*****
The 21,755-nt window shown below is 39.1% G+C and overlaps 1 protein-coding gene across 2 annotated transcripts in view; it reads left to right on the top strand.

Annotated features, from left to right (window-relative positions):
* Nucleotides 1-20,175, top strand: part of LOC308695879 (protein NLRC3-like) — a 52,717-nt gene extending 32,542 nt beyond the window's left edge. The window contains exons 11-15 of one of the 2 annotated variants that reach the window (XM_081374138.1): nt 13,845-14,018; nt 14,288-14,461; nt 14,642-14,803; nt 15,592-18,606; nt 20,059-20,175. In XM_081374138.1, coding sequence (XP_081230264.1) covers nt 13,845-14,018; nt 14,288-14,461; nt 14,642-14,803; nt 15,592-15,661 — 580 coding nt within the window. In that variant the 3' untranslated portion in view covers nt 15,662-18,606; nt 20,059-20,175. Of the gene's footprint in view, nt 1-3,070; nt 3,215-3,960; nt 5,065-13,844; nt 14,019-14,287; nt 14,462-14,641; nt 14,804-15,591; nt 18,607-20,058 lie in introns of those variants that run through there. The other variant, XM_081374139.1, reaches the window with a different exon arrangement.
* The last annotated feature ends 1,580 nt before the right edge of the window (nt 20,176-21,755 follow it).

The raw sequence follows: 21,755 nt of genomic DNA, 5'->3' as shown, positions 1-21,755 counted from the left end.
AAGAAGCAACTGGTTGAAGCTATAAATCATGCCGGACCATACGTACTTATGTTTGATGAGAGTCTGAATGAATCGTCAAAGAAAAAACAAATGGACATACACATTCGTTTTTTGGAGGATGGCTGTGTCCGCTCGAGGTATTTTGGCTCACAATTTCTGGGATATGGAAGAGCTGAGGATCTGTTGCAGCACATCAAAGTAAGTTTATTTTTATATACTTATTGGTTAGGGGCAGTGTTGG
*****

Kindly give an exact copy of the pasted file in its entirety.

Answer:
The 21,755-nt window shown below is 39.1% G+C and overlaps 1 protein-coding gene across 2 annotated transcripts in view; it reads left to right on the top strand.

Annotated features, from left to right (window-relative positions):
* Nucleotides 1-20,175, top strand: part of LOC308695879 (protein NLRC3-like) — a 52,717-nt gene extending 32,542 nt beyond the window's left edge. The window contains exons 11-15 of one of the 2 annotated variants that reach the window (XM_081374138.1): nt 13,845-14,018; nt 14,288-14,461; nt 14,642-14,803; nt 15,592-18,606; nt 20,059-20,175. In XM_081374138.1, coding sequence (XP_081230264.1) covers nt 13,845-14,018; nt 14,288-14,461; nt 14,642-14,803; nt 15,592-15,661 — 580 coding nt within the window. In that variant the 3' untranslated portion in view covers nt 15,662-18,606; nt 20,059-20,175. Of the gene's footprint in view, nt 1-3,070; nt 3,215-3,960; nt 5,065-13,844; nt 14,019-14,287; nt 14,462-14,641; nt 14,804-15,591; nt 18,607-20,058 lie in introns of those variants that run through there. The other variant, XM_081374139.1, reaches the window with a different exon arrangement.
* The last annotated feature ends 1,580 nt before the right edge of the window (nt 20,176-21,755 follow it).

The raw sequence follows: 21,755 nt of genomic DNA, 5'->3' as shown, positions 1-21,755 counted from the left end.
AAGAAGCAACTGGTTGAAGCTATAAATCATGCCGGACCATACGTACTTATGTTTGATGAGAGTCTGAATGAATCGTCAAAGAAAAAACAAATGGACATACACATTCGTTTTTTGGAGGATGGCTGTGTCCGCTCGAGGTATTTTGGCTCACAATTTCTGGGATATGGAAGAGCTGAGGATCTGTTGCAGCACATCAAAGTAAGTTTATTTTTATATACTTATTGGTTAGGGGCAGTGTTGG